• Let your line manager know if you are struggling and ask if there is support for further equipment and/or more flexible working hours
  • Take a proper lunch break away for your screen, spend some time outside or maybe go for a walk
  • Remember that you employer has a duty of care to offer the support that you need

Cross Linking Podcast

Keratoconus and cross-linking with Dr Vijay Anand MCOptom

A good friend and supporter of our group Dr Vijay Anand was recently interviewed on the College of Optometrists’ podcast, about the approach to treating Keracotonus Moorfields are taking .

It was good to hear that referrals to Moorfields are increasing and that patients are younger having been identified at an earlier stage. It is so important that the newly diagnosed get the chance to consider Cross Linking before the disease progresses too much.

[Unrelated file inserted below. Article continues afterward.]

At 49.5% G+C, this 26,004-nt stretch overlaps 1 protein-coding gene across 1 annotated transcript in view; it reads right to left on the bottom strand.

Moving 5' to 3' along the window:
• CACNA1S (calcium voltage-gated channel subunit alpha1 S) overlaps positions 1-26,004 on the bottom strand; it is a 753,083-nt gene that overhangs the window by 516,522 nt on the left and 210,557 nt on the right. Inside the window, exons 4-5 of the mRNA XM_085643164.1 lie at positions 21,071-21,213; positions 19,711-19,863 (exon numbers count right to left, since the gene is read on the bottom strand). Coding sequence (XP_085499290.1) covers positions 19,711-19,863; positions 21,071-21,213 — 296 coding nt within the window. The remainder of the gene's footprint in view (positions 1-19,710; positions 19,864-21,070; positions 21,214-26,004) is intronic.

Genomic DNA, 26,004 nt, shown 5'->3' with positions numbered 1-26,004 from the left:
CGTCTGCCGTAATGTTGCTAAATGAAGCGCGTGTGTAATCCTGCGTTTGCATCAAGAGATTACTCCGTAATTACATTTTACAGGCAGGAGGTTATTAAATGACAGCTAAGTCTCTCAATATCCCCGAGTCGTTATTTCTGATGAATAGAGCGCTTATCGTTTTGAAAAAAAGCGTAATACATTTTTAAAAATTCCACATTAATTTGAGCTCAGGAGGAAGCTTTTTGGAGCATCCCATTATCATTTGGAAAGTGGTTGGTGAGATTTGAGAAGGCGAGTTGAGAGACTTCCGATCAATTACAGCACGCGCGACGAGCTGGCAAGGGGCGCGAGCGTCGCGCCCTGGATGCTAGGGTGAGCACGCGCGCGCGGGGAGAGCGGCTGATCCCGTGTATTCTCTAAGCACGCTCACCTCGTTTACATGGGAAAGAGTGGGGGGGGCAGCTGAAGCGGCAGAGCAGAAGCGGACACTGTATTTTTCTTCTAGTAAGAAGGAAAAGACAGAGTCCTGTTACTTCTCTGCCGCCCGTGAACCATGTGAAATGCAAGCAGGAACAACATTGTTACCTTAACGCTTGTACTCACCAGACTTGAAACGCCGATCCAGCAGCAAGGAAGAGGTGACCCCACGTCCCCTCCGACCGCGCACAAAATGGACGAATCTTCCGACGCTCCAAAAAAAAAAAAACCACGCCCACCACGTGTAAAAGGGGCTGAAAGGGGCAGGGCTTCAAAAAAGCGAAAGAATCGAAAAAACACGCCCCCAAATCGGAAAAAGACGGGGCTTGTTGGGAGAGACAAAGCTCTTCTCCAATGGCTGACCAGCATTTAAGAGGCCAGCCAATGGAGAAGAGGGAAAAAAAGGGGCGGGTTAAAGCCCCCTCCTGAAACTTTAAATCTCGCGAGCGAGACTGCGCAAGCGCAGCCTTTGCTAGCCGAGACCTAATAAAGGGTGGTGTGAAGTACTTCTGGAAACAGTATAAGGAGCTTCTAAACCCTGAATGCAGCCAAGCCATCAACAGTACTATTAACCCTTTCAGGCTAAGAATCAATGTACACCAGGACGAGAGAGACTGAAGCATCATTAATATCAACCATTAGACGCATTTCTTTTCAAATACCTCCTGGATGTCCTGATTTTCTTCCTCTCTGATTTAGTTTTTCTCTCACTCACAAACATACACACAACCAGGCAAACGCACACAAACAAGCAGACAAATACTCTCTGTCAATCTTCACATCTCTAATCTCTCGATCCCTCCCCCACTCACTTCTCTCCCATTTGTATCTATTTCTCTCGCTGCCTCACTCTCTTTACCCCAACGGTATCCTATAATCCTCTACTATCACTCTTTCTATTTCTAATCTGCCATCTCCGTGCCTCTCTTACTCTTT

Most of the monitoring will be nurse led.

You can listen to the podcast – Here

Sight Loss Needn’t Mean Job Loss

Free 1 Hour Webinar Sept 30th at 10am Every 6 minutes, someone in the UK starts to lose their sight. Visual Impairment is indiscriminate and can happen to anyone at any stage in their life so some of your employees or colleagues could be struggling with sight loss without you knowing. They do their best to conceal the fact that they can’t see as well as they used to which often leads to anxiety, sickness absence, frustration and reduced performance. With adjustments, assistive technology and the right support, employees with visual impairment can, and do, continue to work successfully. This free webinar will cover the challenges and solutions available to overcome them and is suitable for everyone working in Occupational Health, Health and Safety, Wellbeing at Work, HR and Management. Join us on Sep 30, 2020 at 10:00 AM by registering in advance at: